One thing you will notice on the spidev is the numbering. SPI0 in the MPSoC has become SPI1 and SPI1 has become SPI2. This is because the master device tree for the ZUBoard defines the QSPI as SPI0 in the device tree alias list.

In the spidev binding, the first number relates to the SPI device which, in this case, is 1 or 2. The number following the decimal point represents the chip select for that SPI device.

It’s good to be able to see the I2C and spidev because it indicates we will be able to create applications to work with them both.

At this point we can also use I2C tools to detect what is connected to the I2C buses and interact with them if we require.

Running the command sudo i2cdetect -l will list all of the I2C controllers registered in the system.

If we want to see what is connected to a particular I2C bus, we can run the command sudo i2cdetect -y -r <0/1/2/3> where we select bus 1-3 for probing.

In this case, we can see the temperature sensor connected to I2C-3. If we want to interact with the sensor at this address, we can read the whoami register. This can be achieved using the command sudo i2cget 3 0x3f 0x01. This is getting from I2C bus 3, at device address 0x3F the contents of register 0x01 which is the whoami register on the temp sensor. According to the data sheet the value of 0xA0 is the correct result.

Now we know we can read data from I2C buses, we are ready to start developing an application which measures both the temperatures available via SPI and I2C.

To get started, we need to create a new Vitis application targeting the XSA which was exported from Vivado. When you select the processor in the new application creation process, select PSU_Cortexa53_SMP. This will indicate that you are developing a Linux-based application.

With the application created, we are going to create a SW application which does the following:

  1. Uses spidev and IOCTL to talk to the LPS22CH pressure sensor which also has a temperature channel

  2. Uses I2CDev and IOCTL to talk to the STTS22HTR temperature sensor

IOCTL is one of the elements we can use from the Linux user space to access real world sensors and drives. It is short for input / output control and is one of the most common ways for us to interface with device drivers.

Each IOCTL device we want to interact with provides its own data structures, masks etc. to work with the underlying device.

In our software application, we will do the following:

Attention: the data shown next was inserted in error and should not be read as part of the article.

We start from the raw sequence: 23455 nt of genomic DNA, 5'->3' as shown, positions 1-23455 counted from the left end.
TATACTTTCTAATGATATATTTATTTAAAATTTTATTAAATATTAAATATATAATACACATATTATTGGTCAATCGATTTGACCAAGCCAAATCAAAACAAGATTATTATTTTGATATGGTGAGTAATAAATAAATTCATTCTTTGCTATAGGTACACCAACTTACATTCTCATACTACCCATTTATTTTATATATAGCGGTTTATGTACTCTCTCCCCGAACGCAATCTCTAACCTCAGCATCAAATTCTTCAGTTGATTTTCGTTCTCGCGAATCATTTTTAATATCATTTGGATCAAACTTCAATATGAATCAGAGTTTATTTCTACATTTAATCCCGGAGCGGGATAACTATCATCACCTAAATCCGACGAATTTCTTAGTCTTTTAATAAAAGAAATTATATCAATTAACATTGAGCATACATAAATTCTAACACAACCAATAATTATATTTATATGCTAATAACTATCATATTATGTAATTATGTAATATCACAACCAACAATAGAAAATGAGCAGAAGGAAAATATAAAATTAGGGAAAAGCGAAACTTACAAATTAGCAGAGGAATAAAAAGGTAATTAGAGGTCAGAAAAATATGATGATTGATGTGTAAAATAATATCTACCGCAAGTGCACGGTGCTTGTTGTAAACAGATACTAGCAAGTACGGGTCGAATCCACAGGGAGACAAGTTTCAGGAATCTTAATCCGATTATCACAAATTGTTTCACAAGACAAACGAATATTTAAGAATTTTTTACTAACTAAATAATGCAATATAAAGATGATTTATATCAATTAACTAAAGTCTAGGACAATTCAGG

1. Open the SPI and I2C devices for reading and writing using IOCTL.

  2. Configure the SPI port via its IOCTL settings. We need mode 3 according to the datasheet.

  3. Read the SPI pressure sensor whoami register to ensure we detect it properly.

  4. Write to the SPI pressure sensors register using IOTCL to enable the sensor sampling at a define rate of 10Hz.

  5. Read the I2C temperature sensors whoami register using i2cdev IOCTL to ensure we detect it properly.

  6. Write to the I2C temperature sensor registers to enable operation using IOCTL.

  7. Enter a loop where the SPI and I2C temperature sensors are sampled every second, outputting them both and the difference between the two to the terminal.

The SPI and I2C temperature sensors are located at different corners of the board. One is close to the power supplies the other not.

#include <stdint.h>
#include <unistd.h>
#include <stdio.h>
#include <stdlib.h>
#include <string.h>
#include <getopt.h>
#include <fcntl.h>
#include <time.h>
#include <sys/ioctl.h>
#include <linux/ioctl.h>
#include <sys/stat.h>
#include <linux/types.h>
#include <linux/spi/spidev.h>
#include <linux/i2c-dev.h>
#include <linux/i2c.h>

#define ARRAY_SIZE(array) sizeof(array)/sizeof(array[0])

static const char *spi_device = "/dev/spidev1.0";
static const char *i2c_device = "/dev/i2c-3";
static const char address = 0x3F;

static uint8_t bits = 8;
static uint32_t speed = 1000000;
static uint32_t mode =SPI_MODE_3 ;
static uint16_t delay;

int main(){
    int spi;
    int i2c;
    int ret = 0;
    unsigned char spi_tx_buf[2];
    unsigned char spi_rx_buf[2];
    unsigned char i2c_tx_buf[2];
    unsigned char i2c_rx_buf[2];

    int temp;
    float spi_temp_degC;
    int16_t spi_temperature;
    float i2c_temp_degC;
    int16_t i2c_temperature;
    char temp_l;
    char temp_h;

    struct i2c_msg msgs[2];
    struct i2c_rdwr_ioctl_data msgset[1];

    struct spi_ioc_transfer tr = {
            .tx_buf = (unsigned long)spi_tx_buf,
            .rx_buf = (unsigned long)spi_rx_buf,
            .len = ARRAY_SIZE(spi_tx_buf),
            .delay_usecs = delay,
            .speed_hz = 0,
            .bits_per_word = 0,

//Open SPI and I2C
    spi = open(spi_device, O_RDWR);
    if (spi < 0)
        printf("can't open SPI device\n\r");

    i2c = open(i2c_device, O_RDWR);
    if (i2c < 0)
        printf("can't open I2C device\n\r");

//configure SPI
    ret = ioctl(spi, SPI_IOC_WR_MODE32, &mode);
    if (ret == -1)
        printf("can't set spi mode\n\r");

    ret = ioctl(spi, SPI_IOC_RD_MODE32, &mode);
    if (ret == -1)
        printf("can't get spi mode\n\r");